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EU negotiators will have another attempt to strike a deal on a post-2020 EU ETS reform bill on Nov. 8, the EU Presidency confirmed on Thursday, a week after the previous marathon trilogue negotiation round ended in stalemate.
The Netherlands’ move to impose a carbon price floor on its power sector may give the Dutch a clearer conscience on climate action, but it is unlikely to prove effective at reducing EU emissions because neighbouring countries are not expected to follow suit.
European carbon hit a fresh 21-month high on Thursday before profit-taking and jitters linked to the EU’s Brexit-proofing amendment set in and knocked more than 5% off prices.
The UK has scheduled three further EUA auctions before the end of the year, sale hosts ICE Futures Europe announced on Thursday.
New Zealand’s coalition talks concluded Thursday with a new government led by a Labour Party that went to the polls promising to reform the nation’s emissions trading scheme, but it is unclear if this will happen because coalition partner NZ First wants to ditch the scheme.
Offset prices are likely to be far higher after 2020 than they have been so far and won’t necessarily provide a low-cost option for electricity retailers covered by Australia’s proposed energy policy, an industry group warned.
Carbon market supporters are rallying in Ontario to attempt to prevent the Progressive Conservatives from scrapping the province’s cap-and-trade programme if they win next year’s election.
RGGI prices edged lower this week as buyers appeared to retreat, while a small rally in California looked stalled on Thursday.
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BITE-SIZED UPDATES FROM AROUND THE WORLD
Bogus bonhomie in Bonn – The US administration will arrive at next month’s UN climate talks in Bonn aiming to negotiate the terms of a deal they say they’re walking away from, the New York Times reports. “Like a spouse who demands a divorce but then continues to live at home, the relationship between the United States and other parties to the Paris Agreement is, at best, awkward.” The two-week session promises to be a volatile mix of anger toward the US for declaring its intention to withdraw from the accord, coupled with lingering hope it might stay. Whether the US will indeed leave the international accord will probably remain unanswered for some time.
Procuring passion – California is making groundbreaking moves to cut emissions from building materials like steel, glass and insulation via the AB 262 law signed this week. It requires state agencies to consider embedded emissions in building materials used for state projects and for contractors bidding on these projects to submit emissions data for construction materials. Around 6% of US CO2 emissions are due to embedded emissions from imported materials. Supporters say California’s move sets an example for other jurisdictions on how to consider cutting these embedded emissions. (LA Times)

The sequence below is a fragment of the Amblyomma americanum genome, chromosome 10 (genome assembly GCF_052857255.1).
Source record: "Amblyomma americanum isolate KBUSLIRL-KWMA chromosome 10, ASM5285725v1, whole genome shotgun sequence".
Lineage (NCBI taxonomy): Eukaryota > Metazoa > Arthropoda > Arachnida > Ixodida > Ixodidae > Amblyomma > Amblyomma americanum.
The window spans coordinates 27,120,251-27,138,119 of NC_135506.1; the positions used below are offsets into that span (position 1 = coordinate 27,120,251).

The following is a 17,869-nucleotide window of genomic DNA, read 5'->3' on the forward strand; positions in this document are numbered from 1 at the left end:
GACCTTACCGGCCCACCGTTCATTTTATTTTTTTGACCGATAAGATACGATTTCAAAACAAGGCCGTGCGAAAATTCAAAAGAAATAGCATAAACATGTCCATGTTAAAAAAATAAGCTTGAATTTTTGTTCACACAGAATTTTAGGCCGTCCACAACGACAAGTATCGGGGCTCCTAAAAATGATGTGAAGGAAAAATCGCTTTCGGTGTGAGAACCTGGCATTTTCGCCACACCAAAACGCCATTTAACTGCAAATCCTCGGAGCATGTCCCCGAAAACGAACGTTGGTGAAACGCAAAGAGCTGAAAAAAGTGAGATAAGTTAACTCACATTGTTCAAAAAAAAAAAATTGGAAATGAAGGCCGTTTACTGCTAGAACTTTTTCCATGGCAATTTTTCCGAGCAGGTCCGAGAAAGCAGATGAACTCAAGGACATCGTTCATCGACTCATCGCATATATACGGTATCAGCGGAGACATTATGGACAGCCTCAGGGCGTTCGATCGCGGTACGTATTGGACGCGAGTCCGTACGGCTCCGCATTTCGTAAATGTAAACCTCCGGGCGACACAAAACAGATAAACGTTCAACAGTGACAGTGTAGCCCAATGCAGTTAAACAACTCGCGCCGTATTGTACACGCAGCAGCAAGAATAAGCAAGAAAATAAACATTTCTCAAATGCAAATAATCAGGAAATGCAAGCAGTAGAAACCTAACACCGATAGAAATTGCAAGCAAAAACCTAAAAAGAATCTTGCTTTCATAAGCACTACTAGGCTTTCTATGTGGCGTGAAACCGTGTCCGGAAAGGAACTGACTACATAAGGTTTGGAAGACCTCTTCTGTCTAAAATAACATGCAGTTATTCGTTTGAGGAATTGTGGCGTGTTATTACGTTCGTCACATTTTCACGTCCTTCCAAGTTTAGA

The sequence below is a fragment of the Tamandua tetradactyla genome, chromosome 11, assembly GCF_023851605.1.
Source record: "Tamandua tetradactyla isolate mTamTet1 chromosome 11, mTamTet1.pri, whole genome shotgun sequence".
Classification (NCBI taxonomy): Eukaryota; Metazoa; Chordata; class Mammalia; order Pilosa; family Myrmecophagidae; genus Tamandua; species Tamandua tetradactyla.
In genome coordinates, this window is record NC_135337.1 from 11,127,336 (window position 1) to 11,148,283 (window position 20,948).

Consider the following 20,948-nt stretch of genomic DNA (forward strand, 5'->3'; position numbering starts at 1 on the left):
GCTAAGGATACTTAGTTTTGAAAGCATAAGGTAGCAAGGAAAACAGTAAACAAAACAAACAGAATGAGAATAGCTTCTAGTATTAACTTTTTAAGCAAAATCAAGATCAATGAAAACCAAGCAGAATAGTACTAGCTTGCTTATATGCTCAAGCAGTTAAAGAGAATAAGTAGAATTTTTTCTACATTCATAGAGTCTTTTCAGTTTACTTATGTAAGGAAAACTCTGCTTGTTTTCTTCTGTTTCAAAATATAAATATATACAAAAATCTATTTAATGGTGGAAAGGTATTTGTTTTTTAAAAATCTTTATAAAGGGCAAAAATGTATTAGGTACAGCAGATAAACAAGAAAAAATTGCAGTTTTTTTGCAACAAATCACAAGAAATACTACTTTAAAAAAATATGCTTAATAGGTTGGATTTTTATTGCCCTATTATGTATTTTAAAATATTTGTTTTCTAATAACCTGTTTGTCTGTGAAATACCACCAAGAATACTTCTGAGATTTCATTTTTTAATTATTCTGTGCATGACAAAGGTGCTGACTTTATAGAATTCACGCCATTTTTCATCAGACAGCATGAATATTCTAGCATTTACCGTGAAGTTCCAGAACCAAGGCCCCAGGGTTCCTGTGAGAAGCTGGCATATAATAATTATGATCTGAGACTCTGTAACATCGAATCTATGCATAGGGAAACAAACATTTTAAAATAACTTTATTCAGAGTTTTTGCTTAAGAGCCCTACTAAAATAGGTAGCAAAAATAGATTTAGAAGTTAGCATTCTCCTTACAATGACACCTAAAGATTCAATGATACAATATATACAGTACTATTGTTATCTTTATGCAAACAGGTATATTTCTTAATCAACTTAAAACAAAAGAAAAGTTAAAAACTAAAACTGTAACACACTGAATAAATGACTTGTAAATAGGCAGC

Renewing access – The number of people globally who lack electricity is shrinking, despite rising population levels, according to an IEA special report on energy access. The report shows the number of people without access to power will shrink by another third by 2030, with 60% of these gains supplied by renewables. Furthermore, if the world commits to providing universal access by 2030, then renewables would bridge 90% of the remaining gap, the IEA added. (Carbon Brief)
Dutch miss – The Netherlands will miss its 2020 EU renewables and emissions targets despite new investments in wind power, according to a government review. Based on current projections, green schemes will produce 12.4% of the Dutch energy supply by that year, below a 14% target agreed with the EU. Emissions are due to fall 23% from 1990 levels, missing a 25% agreed in the Kyoto Protocol, it added. Economic Affairs Minister Henk Kamp said the projections had improved since last year, due to “the successful roll-out of wind energy on the sea”. (Reuters)
Amazon gone – Brazil’s Temer government claimed a victory as the country’s deforestation rate declines slightly, but green groups said the announcement was no cause for celebration as the Brazilian Amazon lost 6,624 sq km of forest between Aug. 2016 and July 2017, an area about twice the City of London. Temer’s administration said the 16% reduction from the previous period was a victory against illegal clearing, but environmental groups cautioned against such optimism and criticised the government for stripping protections from forests to aid farmers. (Climate Home)
Acquisitions – French energy company ENGIE has agreed to purchase Fenix International, a pioneer in Africa’s solar home system (SHS) market. Founded in 2009, Fenix employs over 350 people and has its main activities in Uganda where it is the leading SHS player with more than 140,000 customers. Separately, Italian energy giant Enel is seeking new acquisitions in energy storage, CEO Francesco Starace told Bloomberg. Energy storage technology is quickly becoming “commercially viable,” Starace said, added that the US, European and Latin American markes have the most energy storage potential. Enel could also be weeks away from making an acquisition in the energy management sector, Bloomberg noted, citing confidential sources. (Utility Dive)
And finally… Their day in court – Seven Portuguese children have hit their initial $26,000 crowdfunding target to bring a lawsuit against governments for their weak climate action through the European Court of Human Rights. The Global Legal Action Network (GLAN), which is coordinating the effort, has set a new “stretch target” of £100,000. It comes as the death toll in Portugal from forest fires in June and October exceeds 100. (Climate Home)
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